Venturing off into the startup world is scary, as it should be. You hesitate over the fact that your startup may not become successful; you worry about spending an unprecedented amount of money, and all-in-all your head is in a tailspin. Luckily, there are important steps you can take which lead to a rewarding return on your new company: copyright, trademark, and patent agreements. Copyrights, trademarks, and patents are areas of business that startups often forget about until it’s too late. You get in too far deep before realizing you need a patent on your product or brand and then BAM!—your heart sinks as you see your exact product on the market after already hiring employees, acquiring office space, and investing your life’s savings. This may seem like a startup horror story, but fear not. Whether or not you are new to the startup business or are a veteran seeking to fix past entrepreneurial mistakes, know now that looking into copyright, trademarking, and patent agreements should be your first step before taking any further action in beginning a new company.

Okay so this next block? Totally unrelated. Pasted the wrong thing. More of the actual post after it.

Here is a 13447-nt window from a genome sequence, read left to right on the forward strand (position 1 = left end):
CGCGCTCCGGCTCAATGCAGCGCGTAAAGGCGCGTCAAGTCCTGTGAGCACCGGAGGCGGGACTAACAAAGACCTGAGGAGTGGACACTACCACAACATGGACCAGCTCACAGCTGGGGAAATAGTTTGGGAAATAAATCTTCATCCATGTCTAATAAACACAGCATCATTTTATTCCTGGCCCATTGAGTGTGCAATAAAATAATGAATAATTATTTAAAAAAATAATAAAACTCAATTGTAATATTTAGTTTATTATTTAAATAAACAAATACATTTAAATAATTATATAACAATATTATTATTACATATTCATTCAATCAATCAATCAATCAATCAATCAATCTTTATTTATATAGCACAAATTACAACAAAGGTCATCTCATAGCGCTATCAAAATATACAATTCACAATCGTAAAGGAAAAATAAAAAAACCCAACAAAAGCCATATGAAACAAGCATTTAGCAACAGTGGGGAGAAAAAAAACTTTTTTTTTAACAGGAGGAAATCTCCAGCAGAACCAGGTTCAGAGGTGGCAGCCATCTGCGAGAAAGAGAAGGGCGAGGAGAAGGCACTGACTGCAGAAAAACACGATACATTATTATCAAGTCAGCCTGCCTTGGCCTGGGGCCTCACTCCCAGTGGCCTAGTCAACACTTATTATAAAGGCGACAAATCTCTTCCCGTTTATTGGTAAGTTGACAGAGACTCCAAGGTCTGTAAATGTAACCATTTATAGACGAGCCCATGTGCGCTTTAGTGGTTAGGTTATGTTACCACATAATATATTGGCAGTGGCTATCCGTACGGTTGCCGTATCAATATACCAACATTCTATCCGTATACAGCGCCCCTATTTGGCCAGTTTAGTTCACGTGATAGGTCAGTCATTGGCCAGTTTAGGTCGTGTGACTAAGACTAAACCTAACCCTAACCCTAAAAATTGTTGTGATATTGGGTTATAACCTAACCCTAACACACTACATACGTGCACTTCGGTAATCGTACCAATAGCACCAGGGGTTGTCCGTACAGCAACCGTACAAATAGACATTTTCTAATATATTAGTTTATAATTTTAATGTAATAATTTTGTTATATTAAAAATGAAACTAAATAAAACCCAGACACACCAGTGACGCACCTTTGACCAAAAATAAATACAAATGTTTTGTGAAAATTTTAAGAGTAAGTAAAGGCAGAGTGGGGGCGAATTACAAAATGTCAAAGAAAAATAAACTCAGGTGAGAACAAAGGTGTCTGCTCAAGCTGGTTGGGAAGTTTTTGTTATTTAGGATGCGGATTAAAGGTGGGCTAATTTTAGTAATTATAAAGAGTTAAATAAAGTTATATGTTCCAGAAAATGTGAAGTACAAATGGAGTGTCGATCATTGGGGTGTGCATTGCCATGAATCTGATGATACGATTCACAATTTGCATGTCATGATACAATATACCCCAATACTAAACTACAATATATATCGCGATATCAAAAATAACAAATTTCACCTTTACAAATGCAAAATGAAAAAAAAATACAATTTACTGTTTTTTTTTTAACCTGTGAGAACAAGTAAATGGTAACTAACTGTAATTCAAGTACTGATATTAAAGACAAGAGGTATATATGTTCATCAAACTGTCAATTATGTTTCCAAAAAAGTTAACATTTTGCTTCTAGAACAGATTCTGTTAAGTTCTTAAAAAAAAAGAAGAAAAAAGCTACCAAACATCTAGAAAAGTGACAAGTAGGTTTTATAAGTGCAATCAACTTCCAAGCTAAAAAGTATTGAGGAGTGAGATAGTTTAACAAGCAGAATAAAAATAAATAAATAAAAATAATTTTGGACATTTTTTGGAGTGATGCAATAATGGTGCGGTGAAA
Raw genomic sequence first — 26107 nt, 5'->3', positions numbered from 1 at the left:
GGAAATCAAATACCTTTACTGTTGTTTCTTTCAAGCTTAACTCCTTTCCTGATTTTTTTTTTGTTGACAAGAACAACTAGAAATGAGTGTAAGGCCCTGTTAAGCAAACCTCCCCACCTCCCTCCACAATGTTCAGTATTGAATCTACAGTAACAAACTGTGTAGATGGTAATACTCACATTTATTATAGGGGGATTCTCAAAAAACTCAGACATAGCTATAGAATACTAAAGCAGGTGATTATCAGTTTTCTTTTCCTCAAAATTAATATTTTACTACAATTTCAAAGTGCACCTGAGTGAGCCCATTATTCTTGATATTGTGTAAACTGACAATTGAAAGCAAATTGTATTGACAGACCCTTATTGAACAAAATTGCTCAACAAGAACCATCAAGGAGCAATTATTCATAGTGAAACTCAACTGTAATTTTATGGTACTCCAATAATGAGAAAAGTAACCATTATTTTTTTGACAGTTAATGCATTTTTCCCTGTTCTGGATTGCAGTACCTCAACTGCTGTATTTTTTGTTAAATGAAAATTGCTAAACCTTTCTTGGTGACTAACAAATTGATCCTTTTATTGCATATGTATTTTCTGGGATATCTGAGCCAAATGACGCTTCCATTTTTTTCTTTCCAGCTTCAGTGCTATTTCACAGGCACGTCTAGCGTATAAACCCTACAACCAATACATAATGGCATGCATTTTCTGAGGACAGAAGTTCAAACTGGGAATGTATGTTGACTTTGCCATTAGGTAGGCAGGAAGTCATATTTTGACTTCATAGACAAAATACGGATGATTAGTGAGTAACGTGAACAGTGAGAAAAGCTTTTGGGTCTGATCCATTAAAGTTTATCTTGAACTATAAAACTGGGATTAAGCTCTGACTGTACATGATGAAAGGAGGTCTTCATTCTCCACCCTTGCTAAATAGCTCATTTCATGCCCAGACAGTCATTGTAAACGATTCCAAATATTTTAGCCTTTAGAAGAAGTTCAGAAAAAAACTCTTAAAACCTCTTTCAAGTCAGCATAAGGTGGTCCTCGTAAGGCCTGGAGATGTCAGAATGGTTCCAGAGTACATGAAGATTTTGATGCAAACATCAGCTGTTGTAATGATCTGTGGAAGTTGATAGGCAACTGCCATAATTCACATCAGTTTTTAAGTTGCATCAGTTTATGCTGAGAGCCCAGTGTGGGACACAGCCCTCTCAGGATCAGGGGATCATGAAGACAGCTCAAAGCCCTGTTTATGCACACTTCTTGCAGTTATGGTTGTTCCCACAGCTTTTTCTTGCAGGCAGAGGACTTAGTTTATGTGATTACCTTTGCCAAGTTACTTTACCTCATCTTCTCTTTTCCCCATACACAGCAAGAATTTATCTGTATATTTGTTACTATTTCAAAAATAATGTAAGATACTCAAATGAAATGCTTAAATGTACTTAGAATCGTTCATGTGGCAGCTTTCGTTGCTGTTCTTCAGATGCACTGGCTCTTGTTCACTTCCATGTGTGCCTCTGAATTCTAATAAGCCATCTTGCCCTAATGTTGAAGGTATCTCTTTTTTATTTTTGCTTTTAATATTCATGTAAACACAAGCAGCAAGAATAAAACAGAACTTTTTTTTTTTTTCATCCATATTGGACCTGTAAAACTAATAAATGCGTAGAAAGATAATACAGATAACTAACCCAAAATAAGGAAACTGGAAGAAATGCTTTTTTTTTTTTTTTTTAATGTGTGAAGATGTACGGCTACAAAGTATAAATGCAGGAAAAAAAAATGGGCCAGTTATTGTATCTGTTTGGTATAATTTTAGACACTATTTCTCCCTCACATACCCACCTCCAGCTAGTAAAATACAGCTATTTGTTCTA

Taking care of these often overlooked legal procedures ensures better company survival rates and protects businesses from having to sue or be sued for stolen works, merchandise, or logos. Taking care of these legalities can be tricky, time-consuming, and at times costly. But remember, you have to spend money to make money, be successful, and stay out of court! So, though these processes may make you want to give up altogether, remember that your startup is going to be more stable once you have taken these steps and learned why they are so critical.
The Copyright Process
Did you know that anything you write, draw, or take a photograph of immediately has a copyright? With no processes necessary, the work is simply just yours. It is extremely smart, however, to register your work for copyright protection despite the law already in existence. If someone were to challenge you and say that your work is theirs, having registered proof would be tangible evidence and enough to successfully sue. Copyrights assure that your work is your “intellectual property.” According to Nellie Akalp of Mashable, the copyright process can be relatively easy and affordable, even for a small startup. “You can register online through the U.S. Copyright Office or have a legal online filing service handle it for you. If it’s important to you to have the ability to take legal action in case someone copies part of your website or white paper without your permission, then it makes sense to register a copyright.”